Julio Gonzalez, M.D., J.D.
In places like New York City, oppressive municipalities have gotten away with banning a variety of self-defense weapons under the guise of them not being covered by the Second Amendment to the Constitution. As the arguments go, these municipalities have important reasons, usually centered on the public's protection against gang violence, compelling the need to prohibit possession of these self-defense weapons. As a result, things like nunchucks, Chinese stars, Chinese sticks, stun guns, and even pepper spray are prohibited items. In New York, for example, the mere possession of mace is illegal.
But things may be changing thanks to the Hellerdecision. In District of Columbia v. Heller, a 2008 decision, the Supreme Court struck down a Washington, D.C., ordnance prohibiting gun owners from keeping unlocked and loaded guns inside their homes. The decision was monumental for gun rights advocates because, among other statements, the Supreme Court said, for the first time in American jurisprudence, that one of the purposes of keeping and bearing arms is self-defense. Employing a detailed analysis of the admittedly awkward language in the Second Amendment, Justice Antonin Scalia, the author of the majority opinion, explained that the First Congress did not merely have protections related to the maintenance of a well-regulated militia in mind when they passed the provision. The protections, Scalia explained, also related to essential right of individuals to defend themselves.
Now, it appears that "the right to keep and bear arms" does not exclusively apply to firearms. In a recent case brought in federal court by a New York attorney expert in martial arts who was frustrated by not being able to pass his weapons to his kids, the trial judge shot down the city's prohibition against the manufacture, purchase, and possession of switchblade knives, gravity knives, pilum ballistic knives, metal knuckle knives, billy, blackjack, bludgeons, plastic knuckles, metal knuckles, Kung Fu stars, chuka sticks, sandbags, sandclubs or slungshots. In her order, the judge cited the language in Helleras controlling regarding the attorney's right to possess these weapons. The judge also borrowed language from a recently decided Supreme Court case, Caetano v. Massachusetts.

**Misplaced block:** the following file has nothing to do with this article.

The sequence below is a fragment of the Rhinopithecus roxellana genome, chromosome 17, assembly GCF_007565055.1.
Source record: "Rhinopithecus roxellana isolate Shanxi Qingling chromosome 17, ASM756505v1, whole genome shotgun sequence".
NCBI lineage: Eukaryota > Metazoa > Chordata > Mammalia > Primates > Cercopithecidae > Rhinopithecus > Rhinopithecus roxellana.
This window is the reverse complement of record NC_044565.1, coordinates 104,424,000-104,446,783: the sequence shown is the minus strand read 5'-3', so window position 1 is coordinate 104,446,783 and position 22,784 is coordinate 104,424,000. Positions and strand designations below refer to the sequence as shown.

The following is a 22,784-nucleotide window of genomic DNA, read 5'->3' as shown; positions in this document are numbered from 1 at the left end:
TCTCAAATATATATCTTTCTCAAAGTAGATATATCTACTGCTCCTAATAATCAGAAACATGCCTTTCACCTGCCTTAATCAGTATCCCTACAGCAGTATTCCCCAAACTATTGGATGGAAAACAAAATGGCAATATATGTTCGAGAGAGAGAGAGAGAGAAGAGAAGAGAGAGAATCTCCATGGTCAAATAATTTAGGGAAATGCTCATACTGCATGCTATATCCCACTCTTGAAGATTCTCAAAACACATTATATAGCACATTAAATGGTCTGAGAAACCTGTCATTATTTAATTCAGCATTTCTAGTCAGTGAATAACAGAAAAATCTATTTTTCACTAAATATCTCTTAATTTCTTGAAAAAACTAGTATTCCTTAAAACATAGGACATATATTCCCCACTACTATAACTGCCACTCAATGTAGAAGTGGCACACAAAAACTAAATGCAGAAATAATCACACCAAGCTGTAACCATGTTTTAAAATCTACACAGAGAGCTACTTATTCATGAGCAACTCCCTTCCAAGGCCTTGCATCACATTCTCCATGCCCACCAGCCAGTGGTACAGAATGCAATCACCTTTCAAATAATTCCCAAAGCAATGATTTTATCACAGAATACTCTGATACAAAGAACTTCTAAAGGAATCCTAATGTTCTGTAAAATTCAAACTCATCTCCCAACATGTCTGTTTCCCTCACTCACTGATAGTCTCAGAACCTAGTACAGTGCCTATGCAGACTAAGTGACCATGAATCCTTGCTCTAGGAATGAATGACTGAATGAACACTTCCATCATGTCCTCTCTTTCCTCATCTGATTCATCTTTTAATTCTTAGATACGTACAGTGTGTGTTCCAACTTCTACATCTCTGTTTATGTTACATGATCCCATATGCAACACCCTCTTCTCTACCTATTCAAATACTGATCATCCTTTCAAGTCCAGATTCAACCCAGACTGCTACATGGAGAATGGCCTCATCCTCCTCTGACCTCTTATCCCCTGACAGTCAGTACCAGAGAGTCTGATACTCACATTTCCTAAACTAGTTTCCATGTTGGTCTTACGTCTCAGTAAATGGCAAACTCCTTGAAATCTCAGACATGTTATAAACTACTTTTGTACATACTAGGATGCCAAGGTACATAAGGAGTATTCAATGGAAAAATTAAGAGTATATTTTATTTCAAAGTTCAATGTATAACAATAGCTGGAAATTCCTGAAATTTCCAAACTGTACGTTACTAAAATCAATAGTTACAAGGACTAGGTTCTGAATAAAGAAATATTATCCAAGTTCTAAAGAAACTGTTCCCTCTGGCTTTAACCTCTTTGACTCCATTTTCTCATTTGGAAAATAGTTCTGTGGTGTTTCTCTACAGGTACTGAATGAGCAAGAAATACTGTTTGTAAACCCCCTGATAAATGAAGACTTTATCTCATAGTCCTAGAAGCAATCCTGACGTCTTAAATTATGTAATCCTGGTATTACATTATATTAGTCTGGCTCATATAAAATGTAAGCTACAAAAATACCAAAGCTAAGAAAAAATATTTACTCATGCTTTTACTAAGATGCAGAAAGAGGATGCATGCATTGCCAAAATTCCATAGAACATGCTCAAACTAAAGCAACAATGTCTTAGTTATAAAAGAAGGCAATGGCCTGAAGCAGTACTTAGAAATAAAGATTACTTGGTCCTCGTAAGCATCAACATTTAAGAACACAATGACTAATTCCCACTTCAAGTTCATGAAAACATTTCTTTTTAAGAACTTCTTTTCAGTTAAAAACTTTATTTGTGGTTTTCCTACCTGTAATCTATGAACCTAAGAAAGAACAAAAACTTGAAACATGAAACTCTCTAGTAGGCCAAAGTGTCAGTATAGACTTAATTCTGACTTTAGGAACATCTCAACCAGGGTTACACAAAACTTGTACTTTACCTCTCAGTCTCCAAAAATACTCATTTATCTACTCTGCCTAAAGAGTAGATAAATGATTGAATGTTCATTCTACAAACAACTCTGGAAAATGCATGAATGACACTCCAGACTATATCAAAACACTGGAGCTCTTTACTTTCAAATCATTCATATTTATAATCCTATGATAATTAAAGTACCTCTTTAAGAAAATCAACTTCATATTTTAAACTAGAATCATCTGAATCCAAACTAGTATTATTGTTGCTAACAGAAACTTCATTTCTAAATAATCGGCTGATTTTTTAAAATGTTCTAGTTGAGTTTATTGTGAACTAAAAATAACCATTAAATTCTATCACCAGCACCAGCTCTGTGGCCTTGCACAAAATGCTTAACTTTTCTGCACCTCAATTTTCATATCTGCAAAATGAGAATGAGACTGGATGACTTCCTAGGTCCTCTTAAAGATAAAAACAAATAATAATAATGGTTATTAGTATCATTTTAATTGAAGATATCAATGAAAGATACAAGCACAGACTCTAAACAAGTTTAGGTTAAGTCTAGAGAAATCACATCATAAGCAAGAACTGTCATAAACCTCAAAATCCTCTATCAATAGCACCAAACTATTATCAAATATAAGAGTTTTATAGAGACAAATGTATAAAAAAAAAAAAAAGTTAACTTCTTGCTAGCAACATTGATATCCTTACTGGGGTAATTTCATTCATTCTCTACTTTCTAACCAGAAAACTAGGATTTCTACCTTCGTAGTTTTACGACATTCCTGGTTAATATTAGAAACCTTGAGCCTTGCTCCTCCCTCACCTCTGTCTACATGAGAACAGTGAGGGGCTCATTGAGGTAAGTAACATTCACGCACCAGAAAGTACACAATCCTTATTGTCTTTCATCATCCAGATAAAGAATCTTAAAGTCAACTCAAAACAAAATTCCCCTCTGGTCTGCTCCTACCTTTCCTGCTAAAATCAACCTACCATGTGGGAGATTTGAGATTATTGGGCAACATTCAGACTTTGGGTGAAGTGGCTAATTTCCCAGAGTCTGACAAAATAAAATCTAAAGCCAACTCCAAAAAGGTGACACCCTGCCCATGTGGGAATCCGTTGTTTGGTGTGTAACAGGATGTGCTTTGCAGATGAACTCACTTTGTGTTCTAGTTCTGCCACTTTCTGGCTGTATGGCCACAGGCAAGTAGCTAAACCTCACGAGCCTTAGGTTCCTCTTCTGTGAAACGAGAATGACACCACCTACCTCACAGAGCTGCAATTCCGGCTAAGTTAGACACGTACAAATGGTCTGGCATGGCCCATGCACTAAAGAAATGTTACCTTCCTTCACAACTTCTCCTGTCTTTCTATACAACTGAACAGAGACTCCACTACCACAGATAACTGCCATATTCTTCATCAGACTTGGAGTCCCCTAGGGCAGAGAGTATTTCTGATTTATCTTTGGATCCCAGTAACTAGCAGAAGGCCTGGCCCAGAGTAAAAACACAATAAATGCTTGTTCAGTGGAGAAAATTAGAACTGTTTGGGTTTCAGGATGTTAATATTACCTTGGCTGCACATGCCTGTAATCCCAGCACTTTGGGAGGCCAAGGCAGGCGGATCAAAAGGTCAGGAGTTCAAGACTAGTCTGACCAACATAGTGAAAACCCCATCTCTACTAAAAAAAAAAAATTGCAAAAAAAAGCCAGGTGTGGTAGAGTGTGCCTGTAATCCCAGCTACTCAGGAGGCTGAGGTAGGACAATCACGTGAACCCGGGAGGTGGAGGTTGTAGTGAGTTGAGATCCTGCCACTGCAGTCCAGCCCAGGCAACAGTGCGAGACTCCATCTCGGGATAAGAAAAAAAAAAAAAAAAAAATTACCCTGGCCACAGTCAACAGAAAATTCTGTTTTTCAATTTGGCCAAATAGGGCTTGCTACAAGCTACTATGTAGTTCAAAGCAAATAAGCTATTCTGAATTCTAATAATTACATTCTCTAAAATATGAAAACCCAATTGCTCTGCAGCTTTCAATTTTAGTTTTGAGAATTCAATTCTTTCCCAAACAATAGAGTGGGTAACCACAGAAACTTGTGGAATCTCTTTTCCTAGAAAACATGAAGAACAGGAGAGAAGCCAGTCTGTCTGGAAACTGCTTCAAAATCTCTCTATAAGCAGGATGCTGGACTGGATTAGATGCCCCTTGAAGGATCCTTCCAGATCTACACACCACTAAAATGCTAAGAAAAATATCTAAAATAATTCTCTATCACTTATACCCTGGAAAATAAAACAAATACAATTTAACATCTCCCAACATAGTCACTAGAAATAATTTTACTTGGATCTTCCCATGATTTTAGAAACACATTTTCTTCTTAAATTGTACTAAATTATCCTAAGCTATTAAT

In Caetano, a woman who had been accosted by her ex-boyfriend despite a restraining order pulled out a stun gun when he attacked her, at night, in a public park, even though the city prohibited its possession and use. The Court upheld Caetano's right to possess and deploy the stun gun as a protection afforded to her in the Second Amendment. According to the Court, the mere fact that such weapons may be dangerous was insufficient reason to uphold the ban. “If Hellertells us anything," the Court opined, "it is that [weapons] cannot be categorically prohibited just because they are dangerous,” since the “relative dangerousness of a weapon is irrelevant when the weapon belongs to a class of arms commonly used for lawful purposes.”
In short, there are some common threads weaving through these cases. First, the Second Amendment is no longer the exclusively applicable to firearms and guns. And second, and equally as important, the Court's new outlook on these rights means the natural chipping away at the municipalities' powers to keep law abiding citizens from possessing and using them.
And for that, we have the late Justice Scalia to thank.
Dr. Julio Gonzalez is an orthopaedic surgeon and lawyer living in Venice, Florida. He is the author of The Federalist Pages and served in the Florida House of Representatives. He can be reached through www.thefederalistpages.com to arrange a lecture or book signing.
Julio Gonzalez, M.D., J.D.
Dr. Gonzalez is an orthopedic surgeon and lawyer serving as State Representative for South Sarasota County in Florida. He is the author of The Federalist Pages